During the same time, Brown Boveri's various subsidiaries grew rapidly. Industrialization throughout Europe created strong demand for the company's heavy electrical equipment. Italy's burgeoning railroad industry provided a particularly strong boost to Brown Boveri's Italian subsidiary, and the company's German facility actually did considerably more business than the Swiss parent. For the next few decades Brown Boveri grew as fast as technological developments in electrical engineering. Each of the company's subsidiaries tended to develop individually, as if it were a domestic company in the country in which it operated, and broad geographic coverage helped insulate the parent from severe crises when a certain region experienced economic difficulties.
After World War II
After World War II, the Cold War presented a variety of business opportunities for defense-related electrical contractors, but Brown Boveri's subsidiaries were seen as foreign companies in many of the countries in which they operated, sometimes making it difficult for the company to win lucrative contracts involving sensitive technology and other government contracts. The company, nevertheless, excelled at power generation, including nuclear power generators, and prospered in this field. Electrification in the Third World also provided Brown Boveri with substantial profits.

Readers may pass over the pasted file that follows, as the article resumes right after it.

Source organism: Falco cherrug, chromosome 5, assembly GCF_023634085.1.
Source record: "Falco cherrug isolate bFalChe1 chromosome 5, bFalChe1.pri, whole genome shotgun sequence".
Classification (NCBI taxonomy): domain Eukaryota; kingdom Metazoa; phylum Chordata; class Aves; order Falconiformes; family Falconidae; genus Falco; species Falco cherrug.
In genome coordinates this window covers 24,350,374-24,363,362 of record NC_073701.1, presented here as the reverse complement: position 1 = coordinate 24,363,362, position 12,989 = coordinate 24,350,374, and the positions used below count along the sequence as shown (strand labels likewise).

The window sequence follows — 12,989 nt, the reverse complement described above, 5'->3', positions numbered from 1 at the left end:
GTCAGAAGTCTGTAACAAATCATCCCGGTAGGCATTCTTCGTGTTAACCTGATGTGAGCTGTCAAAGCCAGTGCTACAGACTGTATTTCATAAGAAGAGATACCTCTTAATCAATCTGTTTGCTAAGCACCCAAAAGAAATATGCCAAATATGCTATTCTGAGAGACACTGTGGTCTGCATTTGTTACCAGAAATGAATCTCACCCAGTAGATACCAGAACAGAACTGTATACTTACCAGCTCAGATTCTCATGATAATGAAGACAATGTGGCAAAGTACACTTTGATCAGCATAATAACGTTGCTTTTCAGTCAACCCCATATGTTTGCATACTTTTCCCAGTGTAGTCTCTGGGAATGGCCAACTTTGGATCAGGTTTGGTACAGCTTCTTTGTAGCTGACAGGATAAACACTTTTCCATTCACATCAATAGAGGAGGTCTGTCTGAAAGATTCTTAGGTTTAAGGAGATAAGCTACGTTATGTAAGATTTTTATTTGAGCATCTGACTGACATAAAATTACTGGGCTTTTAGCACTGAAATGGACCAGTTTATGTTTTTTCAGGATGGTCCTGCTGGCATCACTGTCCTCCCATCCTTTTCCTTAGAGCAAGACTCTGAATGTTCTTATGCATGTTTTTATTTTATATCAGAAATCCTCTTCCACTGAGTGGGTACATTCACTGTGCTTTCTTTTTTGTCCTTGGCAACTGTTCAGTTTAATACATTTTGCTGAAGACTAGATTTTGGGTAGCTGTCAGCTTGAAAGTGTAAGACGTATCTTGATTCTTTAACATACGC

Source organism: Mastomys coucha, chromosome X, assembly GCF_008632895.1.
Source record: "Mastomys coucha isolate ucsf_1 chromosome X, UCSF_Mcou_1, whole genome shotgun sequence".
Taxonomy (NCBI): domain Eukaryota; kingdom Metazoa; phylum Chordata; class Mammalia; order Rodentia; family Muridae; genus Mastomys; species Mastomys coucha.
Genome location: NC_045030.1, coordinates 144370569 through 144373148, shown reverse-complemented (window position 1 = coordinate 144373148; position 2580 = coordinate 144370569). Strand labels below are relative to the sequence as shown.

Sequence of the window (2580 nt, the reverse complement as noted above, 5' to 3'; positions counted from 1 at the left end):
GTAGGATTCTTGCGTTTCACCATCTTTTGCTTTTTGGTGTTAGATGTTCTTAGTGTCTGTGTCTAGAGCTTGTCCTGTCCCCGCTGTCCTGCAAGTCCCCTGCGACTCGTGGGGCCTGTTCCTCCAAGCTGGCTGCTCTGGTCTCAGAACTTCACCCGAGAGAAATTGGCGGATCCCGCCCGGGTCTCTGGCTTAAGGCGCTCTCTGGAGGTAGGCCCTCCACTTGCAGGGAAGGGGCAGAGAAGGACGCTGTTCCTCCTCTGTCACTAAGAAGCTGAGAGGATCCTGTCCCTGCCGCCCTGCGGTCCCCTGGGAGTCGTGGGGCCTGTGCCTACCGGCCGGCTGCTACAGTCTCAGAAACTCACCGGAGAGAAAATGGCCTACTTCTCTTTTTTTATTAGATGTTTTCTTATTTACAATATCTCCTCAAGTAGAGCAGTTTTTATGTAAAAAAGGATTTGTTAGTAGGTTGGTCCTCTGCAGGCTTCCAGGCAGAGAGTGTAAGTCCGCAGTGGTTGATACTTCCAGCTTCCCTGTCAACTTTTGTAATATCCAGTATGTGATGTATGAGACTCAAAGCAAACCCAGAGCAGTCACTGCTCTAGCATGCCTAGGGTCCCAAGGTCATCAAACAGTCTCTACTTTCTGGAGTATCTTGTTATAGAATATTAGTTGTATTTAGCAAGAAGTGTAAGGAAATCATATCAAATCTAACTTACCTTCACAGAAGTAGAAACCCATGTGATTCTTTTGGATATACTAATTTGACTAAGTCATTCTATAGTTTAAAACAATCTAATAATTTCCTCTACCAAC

Reorganization of Brown Boveri in 1970
In 1970 Brown Boveri began an extensive reorganization. The company's subsidiaries were divided into five groups: German, French, Swiss, "medium-sized" (seven manufacturing bases in Europe and Latin America), and Brown Boveri International (the remaining facilities). Each of these groups was further broken down into five product divisions: power generation, electronics, power distribution, traction equipment, and industrial equipment.
The United States
Throughout the 1970s, Brown Boveri struggled to expand into the US market. The company negotiated a joint venture with Rockwell, the American manufacturer of high-tech military and aerospace applications, but the deal fell through when the two companies could not agree on financial terms. While Brown Boveri counted a handful of major U.S. customers as its clients, among them large utilities such as the Tennessee Valley Authority and American Electric, Brown Boveri's American market share was low considering the company's international standing (North American sales accounted for only 3.5 percent of total sales in 1974 and 1975), and the company continued to search for a means of effectively entering U.S. markets.